There is perhaps little surprise in a tale that pits an uneducated, naïve 16-year-old Wayne Rooney against manipulative and greedy agents. Convinced that the Everton teenager would become one of the hottest properties in world football, a legion of those on the make and on the take descended on the teenage star in search of a tidy profit.
Quite how far Rooney’s world is wrapped in the seedy, greedy and criminal element of Liverpool’s underworld is exposed in BBC investigative journalist John Sweeney’s controversial but thoroughly accessible new hardback Rooney’s Gold, published by BiteBack.
The book, delayed by three years and then withdrawn from the shelves by WH Smith amid much legal wrangling, serves as a prescient tale of modern football – a world in which money, above everything else, permeates to its rotten core.
“The life and times of Wayne Rooney make, perhaps, the dysfunctional fairy story of our times,” writes Sweeney, who recently led the BBC Panorama investigation into the Glazers’ financial ill-health.
“Beauty meets the beast meets Alien v. Predator meets Cinderella-in-Football-Boots, not forgetting the Curse of the Black Thong.”
Some of the stories recounted by Sweeney have been flashed across the tabloids. Most famously when the young star was caught in a tabloid exposé of his predilection for cheap prostitutes in Liverpool’s low-rent brothels.
That the footballer’s first sexual experience came with a prostitute is now no secret nor surprise; it is the method of choice for 20 per cent of Britons’ young men. Not often though is the taste quite so honed as Rooney’s apparent desire for PVC-clad grandmothers. The story that spurned a thousand terrace songs and a vindictive court case is one that Sweeney doubts.
Quite how far the criminal elements in Rooney’s world were prepared to exploit the striker’s nocturnal habits is staggering though, with the teenager risking more than a sullied reputation at the hands of Britain’s red tops.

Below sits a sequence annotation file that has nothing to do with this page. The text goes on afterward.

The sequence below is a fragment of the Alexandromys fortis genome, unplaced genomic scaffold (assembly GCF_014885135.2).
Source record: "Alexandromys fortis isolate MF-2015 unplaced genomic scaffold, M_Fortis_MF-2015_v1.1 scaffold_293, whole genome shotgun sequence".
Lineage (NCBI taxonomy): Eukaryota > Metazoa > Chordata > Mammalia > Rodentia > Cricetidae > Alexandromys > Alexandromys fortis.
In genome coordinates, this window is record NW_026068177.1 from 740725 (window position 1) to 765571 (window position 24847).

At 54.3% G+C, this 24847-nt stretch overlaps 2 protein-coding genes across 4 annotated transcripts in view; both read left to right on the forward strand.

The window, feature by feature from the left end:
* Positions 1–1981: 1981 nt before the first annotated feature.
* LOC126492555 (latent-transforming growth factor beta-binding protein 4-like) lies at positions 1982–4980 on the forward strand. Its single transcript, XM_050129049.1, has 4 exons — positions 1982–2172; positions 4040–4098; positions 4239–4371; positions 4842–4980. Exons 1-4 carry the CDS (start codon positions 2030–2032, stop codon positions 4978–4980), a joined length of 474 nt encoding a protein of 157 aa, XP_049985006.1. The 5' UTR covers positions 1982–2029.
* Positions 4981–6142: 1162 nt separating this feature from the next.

Driven by his agent, the now thoroughly discredited Paul Stretford, Rooney has largely escaped from a world inhabited by murderous drug dealers and psychopathic killers, pimps, lawyers and exploitative tabloid journalists, to lift himself and family out of poverty and make millions from the game and those who associate with it.
Much of the credit is given to the player’s tight-knit, if ill-educated, family and the devoted Coleen, as well as the fatherly Sir Alex Ferguson. In the end Rooney has become the leading English player of his generation, and on the cusp of joining the world greats in an exclusive group. Fitness, form and a poor England team aside, that is.
Indeed, those attempting to halt publication, frightening one of the country’s leading bookshops into withdrawing the title, need have worried little for Rooney’s reputation. The Manchester United striker is foul-mouthed, ill-tempered and is unlikely to receive an invitation to Mensa any-time soon. What’s new?
Rooney, the devoted and loving family man, comes through character largely unscathed.
Sweeny does not aim to deconstruct Rooney – the gutter press has successfully achieved that – but Wayne and Coleen cannot emerge without criticism. Indeed, Sweeney chastises the couple for following a typical path to stardom – exploit the tabloids to earn millions, airbrush lives into a picture of perfect wedded bliss and then complain of media invasion of their privacy.
Hypocrisy is such a common bedfellow for so many Premier League footballers that Rooney was unlikely to be absolved of the charge.
“Perhaps more than any other pantomime nonsense from the beginning of the twenty-first century, it shines a light on our moronic celebrity culture,” concludes Sweeney.
“He and his circle often appear to have been the victim of creatures that creep on the face of the earth – hedge-fund managers, whores, newspaper barons, thugs, reporters, gangsters – in no easy order of virtue.
“That’s not his fault, either.”
This is after all a tale of our times – where money is king and Rooney’s pot of gold is freely available to exploit.